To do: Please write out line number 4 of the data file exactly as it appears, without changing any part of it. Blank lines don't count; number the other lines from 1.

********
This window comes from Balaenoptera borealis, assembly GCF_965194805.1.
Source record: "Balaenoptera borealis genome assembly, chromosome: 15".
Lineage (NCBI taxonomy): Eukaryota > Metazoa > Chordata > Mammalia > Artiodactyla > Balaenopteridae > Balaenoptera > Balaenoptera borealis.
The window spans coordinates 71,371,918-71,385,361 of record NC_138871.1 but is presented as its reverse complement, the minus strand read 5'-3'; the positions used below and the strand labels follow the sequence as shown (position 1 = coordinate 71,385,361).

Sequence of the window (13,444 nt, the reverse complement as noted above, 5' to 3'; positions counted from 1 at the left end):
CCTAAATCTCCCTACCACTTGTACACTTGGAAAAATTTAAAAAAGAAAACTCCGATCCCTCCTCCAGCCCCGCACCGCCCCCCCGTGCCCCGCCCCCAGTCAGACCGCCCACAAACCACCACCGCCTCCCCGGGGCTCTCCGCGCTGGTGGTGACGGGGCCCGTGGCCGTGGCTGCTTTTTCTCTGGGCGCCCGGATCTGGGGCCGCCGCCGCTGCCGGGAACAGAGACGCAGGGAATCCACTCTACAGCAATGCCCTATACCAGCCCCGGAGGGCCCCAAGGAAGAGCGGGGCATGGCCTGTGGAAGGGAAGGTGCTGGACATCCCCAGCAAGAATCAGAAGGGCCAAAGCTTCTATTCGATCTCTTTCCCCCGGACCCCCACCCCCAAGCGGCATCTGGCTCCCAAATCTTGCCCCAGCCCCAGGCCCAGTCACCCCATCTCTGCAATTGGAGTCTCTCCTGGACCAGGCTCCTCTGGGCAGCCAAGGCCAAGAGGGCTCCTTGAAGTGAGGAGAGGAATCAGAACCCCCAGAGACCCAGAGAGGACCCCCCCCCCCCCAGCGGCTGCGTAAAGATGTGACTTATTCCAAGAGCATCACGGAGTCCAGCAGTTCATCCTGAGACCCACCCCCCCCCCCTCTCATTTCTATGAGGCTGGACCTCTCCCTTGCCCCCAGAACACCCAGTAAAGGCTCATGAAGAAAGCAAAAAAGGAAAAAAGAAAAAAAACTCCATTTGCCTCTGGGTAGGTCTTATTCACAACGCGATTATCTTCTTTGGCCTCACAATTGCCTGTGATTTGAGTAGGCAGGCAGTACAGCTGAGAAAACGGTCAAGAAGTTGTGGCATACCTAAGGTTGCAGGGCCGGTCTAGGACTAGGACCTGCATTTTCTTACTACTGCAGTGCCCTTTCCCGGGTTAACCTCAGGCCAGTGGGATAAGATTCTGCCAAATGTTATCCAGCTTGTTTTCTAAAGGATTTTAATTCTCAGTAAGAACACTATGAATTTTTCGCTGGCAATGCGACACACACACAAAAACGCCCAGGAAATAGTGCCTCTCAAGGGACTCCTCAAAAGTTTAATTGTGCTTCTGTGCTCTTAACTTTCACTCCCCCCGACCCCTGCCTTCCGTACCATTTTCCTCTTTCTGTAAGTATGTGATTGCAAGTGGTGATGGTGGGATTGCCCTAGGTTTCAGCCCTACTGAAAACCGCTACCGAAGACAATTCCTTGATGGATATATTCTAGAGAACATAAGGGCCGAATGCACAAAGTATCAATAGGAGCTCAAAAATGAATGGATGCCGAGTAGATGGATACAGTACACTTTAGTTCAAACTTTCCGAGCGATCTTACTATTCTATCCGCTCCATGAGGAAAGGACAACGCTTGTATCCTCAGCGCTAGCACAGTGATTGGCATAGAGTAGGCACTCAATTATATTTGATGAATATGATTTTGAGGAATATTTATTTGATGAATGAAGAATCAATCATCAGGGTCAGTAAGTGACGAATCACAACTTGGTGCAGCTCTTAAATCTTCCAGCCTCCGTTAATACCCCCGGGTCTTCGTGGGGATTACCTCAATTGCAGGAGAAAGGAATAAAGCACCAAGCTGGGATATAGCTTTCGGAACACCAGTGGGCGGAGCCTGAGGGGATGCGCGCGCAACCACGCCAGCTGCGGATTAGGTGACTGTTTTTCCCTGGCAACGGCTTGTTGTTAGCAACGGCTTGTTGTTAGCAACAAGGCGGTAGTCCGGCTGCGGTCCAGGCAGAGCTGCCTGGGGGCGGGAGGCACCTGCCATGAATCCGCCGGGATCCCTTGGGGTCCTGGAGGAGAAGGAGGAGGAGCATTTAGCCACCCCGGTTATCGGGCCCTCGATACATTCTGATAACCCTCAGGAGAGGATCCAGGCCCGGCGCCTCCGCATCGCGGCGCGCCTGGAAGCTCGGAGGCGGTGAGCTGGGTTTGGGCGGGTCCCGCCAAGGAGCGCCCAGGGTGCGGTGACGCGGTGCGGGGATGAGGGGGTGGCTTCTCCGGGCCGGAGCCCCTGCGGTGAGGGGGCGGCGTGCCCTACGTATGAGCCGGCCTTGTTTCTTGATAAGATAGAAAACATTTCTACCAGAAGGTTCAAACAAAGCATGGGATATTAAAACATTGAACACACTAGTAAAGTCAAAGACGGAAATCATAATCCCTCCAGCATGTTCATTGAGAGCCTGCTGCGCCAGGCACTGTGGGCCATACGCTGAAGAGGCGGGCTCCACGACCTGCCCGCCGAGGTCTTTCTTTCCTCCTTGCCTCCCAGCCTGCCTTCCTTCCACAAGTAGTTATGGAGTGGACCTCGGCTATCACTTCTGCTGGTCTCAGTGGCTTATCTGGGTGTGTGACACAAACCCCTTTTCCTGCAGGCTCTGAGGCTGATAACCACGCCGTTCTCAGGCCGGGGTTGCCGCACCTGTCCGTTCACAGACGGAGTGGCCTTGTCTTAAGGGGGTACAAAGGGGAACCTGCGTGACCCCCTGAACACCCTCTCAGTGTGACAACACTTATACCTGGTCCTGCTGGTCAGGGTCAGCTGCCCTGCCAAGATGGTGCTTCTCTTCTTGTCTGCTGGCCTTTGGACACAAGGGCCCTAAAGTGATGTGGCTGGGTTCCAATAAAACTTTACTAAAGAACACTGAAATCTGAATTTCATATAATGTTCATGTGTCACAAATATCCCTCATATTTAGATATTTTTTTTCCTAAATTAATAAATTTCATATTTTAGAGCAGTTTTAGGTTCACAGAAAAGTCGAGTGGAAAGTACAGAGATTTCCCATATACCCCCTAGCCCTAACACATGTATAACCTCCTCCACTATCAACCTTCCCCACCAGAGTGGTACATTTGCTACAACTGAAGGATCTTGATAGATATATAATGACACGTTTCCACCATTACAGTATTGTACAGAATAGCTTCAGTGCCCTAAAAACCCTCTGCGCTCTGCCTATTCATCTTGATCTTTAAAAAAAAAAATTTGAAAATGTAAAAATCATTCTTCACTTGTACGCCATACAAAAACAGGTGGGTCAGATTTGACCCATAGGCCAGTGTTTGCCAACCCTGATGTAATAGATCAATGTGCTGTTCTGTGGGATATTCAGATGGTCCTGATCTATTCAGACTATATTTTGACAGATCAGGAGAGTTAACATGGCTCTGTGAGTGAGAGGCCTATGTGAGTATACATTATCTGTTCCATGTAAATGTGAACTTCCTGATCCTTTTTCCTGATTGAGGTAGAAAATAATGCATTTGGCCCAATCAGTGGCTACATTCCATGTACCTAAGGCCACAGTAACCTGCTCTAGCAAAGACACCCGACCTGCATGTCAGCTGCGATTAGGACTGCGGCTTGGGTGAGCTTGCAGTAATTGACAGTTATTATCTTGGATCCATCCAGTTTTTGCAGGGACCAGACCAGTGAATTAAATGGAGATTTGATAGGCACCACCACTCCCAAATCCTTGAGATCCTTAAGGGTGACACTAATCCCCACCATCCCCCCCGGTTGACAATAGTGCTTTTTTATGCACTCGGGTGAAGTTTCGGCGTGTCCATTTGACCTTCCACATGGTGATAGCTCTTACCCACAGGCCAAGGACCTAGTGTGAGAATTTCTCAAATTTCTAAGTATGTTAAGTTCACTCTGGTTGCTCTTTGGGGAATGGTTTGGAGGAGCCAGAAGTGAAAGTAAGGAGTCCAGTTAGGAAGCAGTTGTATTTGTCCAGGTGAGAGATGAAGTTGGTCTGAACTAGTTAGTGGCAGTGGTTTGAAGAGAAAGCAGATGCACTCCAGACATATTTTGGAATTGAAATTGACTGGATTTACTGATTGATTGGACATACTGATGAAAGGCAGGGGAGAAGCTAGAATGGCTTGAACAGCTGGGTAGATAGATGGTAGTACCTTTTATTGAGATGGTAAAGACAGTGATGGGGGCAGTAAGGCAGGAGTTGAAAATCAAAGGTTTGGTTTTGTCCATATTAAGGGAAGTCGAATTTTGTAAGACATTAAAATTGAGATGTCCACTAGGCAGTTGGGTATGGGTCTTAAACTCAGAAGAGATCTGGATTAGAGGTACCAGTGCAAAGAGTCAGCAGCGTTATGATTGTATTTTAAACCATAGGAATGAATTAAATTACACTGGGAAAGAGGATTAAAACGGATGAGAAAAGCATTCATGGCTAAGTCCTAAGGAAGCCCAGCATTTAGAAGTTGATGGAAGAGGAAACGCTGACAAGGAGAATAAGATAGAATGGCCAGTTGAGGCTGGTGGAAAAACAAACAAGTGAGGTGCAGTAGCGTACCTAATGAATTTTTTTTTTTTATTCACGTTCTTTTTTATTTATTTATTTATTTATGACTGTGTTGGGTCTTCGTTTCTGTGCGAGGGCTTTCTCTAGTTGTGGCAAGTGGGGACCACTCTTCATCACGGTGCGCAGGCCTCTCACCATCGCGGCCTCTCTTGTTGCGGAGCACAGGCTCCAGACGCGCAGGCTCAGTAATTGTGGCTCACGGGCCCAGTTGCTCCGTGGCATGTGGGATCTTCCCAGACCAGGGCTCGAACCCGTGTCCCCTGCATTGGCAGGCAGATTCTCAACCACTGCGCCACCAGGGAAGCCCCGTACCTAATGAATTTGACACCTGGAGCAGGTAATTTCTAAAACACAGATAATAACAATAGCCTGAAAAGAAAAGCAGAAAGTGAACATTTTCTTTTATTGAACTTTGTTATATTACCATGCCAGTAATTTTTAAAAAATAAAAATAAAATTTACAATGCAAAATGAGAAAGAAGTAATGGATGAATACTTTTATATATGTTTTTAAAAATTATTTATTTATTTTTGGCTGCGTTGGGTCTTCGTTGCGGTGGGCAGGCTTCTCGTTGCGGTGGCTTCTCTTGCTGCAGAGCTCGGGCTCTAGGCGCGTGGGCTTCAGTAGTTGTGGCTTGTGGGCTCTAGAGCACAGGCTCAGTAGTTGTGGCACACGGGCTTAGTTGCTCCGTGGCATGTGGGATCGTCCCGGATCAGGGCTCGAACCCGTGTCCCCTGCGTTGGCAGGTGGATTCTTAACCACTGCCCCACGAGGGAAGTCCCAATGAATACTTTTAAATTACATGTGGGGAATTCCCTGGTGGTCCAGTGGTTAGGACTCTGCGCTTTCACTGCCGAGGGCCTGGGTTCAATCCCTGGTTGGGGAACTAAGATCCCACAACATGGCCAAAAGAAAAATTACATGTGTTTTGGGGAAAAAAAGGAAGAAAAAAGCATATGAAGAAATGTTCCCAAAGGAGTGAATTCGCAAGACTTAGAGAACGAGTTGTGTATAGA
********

The window spans coordinates 71,371,918-71,385,361 of record NC_138871.1 but is presented as its reverse complement, the minus strand read 5'-3'; the positions used below and the strand labels follow the sequence as shown (position 1 = coordinate 71,385,361).